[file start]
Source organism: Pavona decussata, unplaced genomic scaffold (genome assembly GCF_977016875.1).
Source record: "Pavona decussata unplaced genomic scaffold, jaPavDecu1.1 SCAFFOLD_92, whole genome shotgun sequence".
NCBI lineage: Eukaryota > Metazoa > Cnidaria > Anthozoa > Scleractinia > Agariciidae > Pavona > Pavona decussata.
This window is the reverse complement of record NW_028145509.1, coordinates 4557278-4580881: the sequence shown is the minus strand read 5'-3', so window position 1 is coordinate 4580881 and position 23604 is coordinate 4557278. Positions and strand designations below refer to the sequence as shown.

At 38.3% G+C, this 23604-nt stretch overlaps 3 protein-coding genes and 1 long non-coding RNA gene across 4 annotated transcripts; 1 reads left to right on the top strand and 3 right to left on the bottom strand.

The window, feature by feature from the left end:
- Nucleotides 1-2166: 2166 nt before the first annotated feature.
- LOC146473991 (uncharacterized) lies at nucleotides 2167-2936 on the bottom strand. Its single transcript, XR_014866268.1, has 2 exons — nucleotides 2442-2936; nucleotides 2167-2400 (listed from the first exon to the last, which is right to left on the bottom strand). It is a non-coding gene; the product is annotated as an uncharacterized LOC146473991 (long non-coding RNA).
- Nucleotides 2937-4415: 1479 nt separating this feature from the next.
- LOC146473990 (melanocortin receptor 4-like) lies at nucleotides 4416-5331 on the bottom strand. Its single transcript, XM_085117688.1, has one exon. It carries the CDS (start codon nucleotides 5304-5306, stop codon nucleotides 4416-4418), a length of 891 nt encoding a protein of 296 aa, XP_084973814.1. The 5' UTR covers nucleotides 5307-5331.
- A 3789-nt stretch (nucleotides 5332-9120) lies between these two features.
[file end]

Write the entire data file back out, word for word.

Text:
Source organism: Pavona decussata, unplaced genomic scaffold (genome assembly GCF_977016875.1).
Source record: "Pavona decussata unplaced genomic scaffold, jaPavDecu1.1 SCAFFOLD_92, whole genome shotgun sequence".
NCBI lineage: Eukaryota > Metazoa > Cnidaria > Anthozoa > Scleractinia > Agariciidae > Pavona > Pavona decussata.
This window is the reverse complement of record NW_028145509.1, coordinates 4557278-4580881: the sequence shown is the minus strand read 5'-3', so window position 1 is coordinate 4580881 and position 23604 is coordinate 4557278. Positions and strand designations below refer to the sequence as shown.

At 38.3% G+C, this 23604-nt stretch overlaps 3 protein-coding genes and 1 long non-coding RNA gene across 4 annotated transcripts; 1 reads left to right on the top strand and 3 right to left on the bottom strand.

The window, feature by feature from the left end:
- Nucleotides 1-2166: 2166 nt before the first annotated feature.
- LOC146473991 (uncharacterized) lies at nucleotides 2167-2936 on the bottom strand. Its single transcript, XR_014866268.1, has 2 exons — nucleotides 2442-2936; nucleotides 2167-2400 (listed from the first exon to the last, which is right to left on the bottom strand). It is a non-coding gene; the product is annotated as an uncharacterized LOC146473991 (long non-coding RNA).
- Nucleotides 2937-4415: 1479 nt separating this feature from the next.
- LOC146473990 (melanocortin receptor 4-like) lies at nucleotides 4416-5331 on the bottom strand. Its single transcript, XM_085117688.1, has one exon. It carries the CDS (start codon nucleotides 5304-5306, stop codon nucleotides 4416-4418), a length of 891 nt encoding a protein of 296 aa, XP_084973814.1. The 5' UTR covers nucleotides 5307-5331.
- A 3789-nt stretch (nucleotides 5332-9120) lies between these two features.